Since the government announced its ambitious recruitment uplift target, late last year, of 20,000 frontline police officers across the UK by 2023, we’ve been openly discussing the challenges and opportunities that this will bring to the sector.
In recent reports published, it has now been indicated that this initial figure, may in fact fall short of what is required, with Home Office and police officials saying that within the next three years, it may be over 50,000, partly due to the number of officers expected to leave the service over that time period.
The reports explain that recruitment has been happening ‘at pace’ in many forces, but the number needed to reverse this trend of depleting officer numbers since 2010, could be significantly higher than anticipated.
There are thousands of officers expected to retire over the next few years, and additionally, retention could be a challenge that results in this new recruitment drive being more difficult than expected.
Furthermore, the reports state that campaigners have warned the government it has ‘no hope’ of even reaching it’s 20,000 target unless it gives officers a minimum starting salary of £24,177.
Toby Lindsay, our Principal Consultant for Leadership, Management and Organisation Development commented: “Whilst the starting salary is a clear priority in attracting a diverse and broad range of applicants, which is vital for effective policing, this then provides challenges across a number of other areas. Policing needs to be seen to be relevant, rewarding and attractive as a career for a diverse group of young people with many different expectations and needs in today’s workforce.”
As specialists in policing workforce solutions, these reports have prompted us to foster conversations about how we can help forces across England and Wales achieve this bold vision, whilst understanding that there are many layers to police recruitment and retention which must be considered.
First and foremost, there is an extensive training requirement for recruiting at such a large scale, and we’re conscious that current figures show that only one in 10 candidates who apply to join the police force is successful – meaning there would need to be over half a million applications, to reach the 53,000 goal.
It’s important then that HR and workforce managers in the police sector take into account their entire workforce ambitions when recruiting any role in such volumes. There are complex questions and varying scenarios, and the police forces need to understand these, and quickly. A clear workforce development strategy is key to make this a success, covering all aspects of recruitment, training, upskilling and retention.
Some questions we believe the police force need to be considering:
Could the workforce grow through other channels such as apprenticeships?
Kit Salt, our Apprenticeships End Point Assessment Services Manager said: “Whilst the introduction of a degree apprenticeship as an entry route into policing will go some way in helping to achieve the recruitment targets, finding the right balance between academic learning and learning on the job may also contribute to pressure points and will need to be carefully managed.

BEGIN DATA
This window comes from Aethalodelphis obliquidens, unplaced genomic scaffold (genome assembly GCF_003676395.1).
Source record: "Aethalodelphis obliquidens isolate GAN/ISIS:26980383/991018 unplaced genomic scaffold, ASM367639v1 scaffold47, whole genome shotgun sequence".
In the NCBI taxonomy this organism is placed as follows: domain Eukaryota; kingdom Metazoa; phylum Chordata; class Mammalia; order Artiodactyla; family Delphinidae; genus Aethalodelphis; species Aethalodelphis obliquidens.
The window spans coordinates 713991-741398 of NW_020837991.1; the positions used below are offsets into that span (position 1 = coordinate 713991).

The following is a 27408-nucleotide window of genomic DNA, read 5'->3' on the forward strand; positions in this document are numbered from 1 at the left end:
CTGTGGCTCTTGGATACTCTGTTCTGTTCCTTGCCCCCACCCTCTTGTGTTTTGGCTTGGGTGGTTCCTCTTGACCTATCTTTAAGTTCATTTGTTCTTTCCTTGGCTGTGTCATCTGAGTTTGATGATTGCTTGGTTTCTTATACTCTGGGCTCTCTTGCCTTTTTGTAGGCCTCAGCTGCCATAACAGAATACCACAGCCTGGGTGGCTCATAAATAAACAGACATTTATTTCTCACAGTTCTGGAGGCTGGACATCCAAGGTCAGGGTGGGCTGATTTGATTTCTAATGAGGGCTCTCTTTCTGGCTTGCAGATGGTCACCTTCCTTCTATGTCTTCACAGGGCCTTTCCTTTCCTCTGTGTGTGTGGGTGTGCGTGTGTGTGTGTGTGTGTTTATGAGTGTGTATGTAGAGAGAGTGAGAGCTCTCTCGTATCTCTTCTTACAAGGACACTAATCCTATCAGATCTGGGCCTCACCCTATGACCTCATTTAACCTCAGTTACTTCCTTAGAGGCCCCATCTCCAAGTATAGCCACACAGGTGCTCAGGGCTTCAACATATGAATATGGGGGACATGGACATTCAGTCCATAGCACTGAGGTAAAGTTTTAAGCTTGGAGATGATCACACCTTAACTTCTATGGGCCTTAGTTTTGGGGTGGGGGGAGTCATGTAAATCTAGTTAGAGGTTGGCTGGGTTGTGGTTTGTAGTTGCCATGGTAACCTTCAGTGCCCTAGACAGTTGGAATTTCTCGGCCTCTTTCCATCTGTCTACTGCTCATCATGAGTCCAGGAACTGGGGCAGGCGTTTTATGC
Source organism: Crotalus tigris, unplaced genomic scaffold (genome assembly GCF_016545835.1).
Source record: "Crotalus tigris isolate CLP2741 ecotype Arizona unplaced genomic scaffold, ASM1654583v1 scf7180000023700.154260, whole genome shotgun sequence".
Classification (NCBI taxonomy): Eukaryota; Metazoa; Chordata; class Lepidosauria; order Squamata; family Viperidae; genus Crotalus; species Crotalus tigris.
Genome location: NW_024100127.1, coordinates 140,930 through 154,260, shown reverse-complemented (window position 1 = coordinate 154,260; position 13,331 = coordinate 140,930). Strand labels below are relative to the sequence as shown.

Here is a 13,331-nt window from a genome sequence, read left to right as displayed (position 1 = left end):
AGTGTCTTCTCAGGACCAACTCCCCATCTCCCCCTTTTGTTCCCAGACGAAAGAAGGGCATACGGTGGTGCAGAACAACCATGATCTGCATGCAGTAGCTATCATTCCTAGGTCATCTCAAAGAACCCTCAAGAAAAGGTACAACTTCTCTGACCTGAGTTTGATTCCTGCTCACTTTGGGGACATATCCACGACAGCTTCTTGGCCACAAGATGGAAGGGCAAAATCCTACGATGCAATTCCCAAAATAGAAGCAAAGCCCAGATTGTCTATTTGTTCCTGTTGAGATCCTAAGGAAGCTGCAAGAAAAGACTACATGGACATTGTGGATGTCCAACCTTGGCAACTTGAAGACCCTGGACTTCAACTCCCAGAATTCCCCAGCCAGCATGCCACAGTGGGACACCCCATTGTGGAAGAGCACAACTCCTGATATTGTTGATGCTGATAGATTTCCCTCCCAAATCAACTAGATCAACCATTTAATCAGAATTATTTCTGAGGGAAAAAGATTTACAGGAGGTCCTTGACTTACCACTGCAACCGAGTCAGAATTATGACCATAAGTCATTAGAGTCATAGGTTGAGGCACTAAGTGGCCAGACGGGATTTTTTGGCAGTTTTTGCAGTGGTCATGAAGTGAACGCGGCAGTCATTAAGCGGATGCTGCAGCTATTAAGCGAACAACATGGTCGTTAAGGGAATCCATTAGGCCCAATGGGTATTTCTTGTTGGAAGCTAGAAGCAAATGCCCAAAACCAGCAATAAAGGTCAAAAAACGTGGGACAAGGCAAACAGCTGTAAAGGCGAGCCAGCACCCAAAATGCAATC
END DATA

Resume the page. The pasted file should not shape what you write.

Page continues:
“However, the ‘earn while you learn’ degree apprenticeship route may also be viewed as an attractive alternative to a degree first route and support the recruitment of a diverse and inclusive workforce for the future.”
Jane Robertson, our Qualifications and Product Development Manager added: “Alongside the apprenticeship routes for new entrants to policing, it is worth considering the continuing benefits of nationally recognised qualifications to the sector. Pre-entry qualifications can help prepare new entrants and qualifications are recognised as being an integral element of some apprenticeships, such as the Police Community Support Office apprenticeship.
How can retention be increased, to ensure recruitment is successful and impactful on increasing the workforce?
Toby commented: “Achieving recruitment targets will undoubtedly be a challenge and then the job of creating an integrated, diverse and relevant force for all has only just begun. The sheer number of new recruits and leavers will mean the force demographic is radically changed. A culture of inclusion, celebration of difference and leadership that brings a diverse community together will be vital in ensuring that those who join, do indeed stay.”
Could existing police staff be trained and upskilled?
Jane added: “Competence based qualifications, where quality is maintained through robust quality assurance of delivery and assessment, allow existing police staff to develop and evidence their skills in the workplace, encourage retention and progression, and give employers confidence that their staff are trained to a consistent standard.
These are of course not exhaustive. We also need to look at how administrative roles will need to be grown to support the recruitment and training of new police officers. These reports focus on police officers, however, it is vital that constabularies also consider the role of how police staff, who support and deliver a wide range of operational activities in the criminal justice sector, will be impacted upon.
We’d like to hear from police forces who would like to share their experiences around recruitment and retention and how together we can support the sector deliver such a large-scale change as this one. Please get in touch. Additionally, please ‘save the date’ of April 28, to join us at Birmingham City Council House, for our next Policing Symposium: ‘Changing times…changing Practice’, where we are inviting professionals from across the justice sector to join us in a day of learning, networking and exploration of how Organisation Development, Change and Learning practice needs to move, develop and shift to support a diverse, modern and changing police force in a diverse, modern and ever-changing world.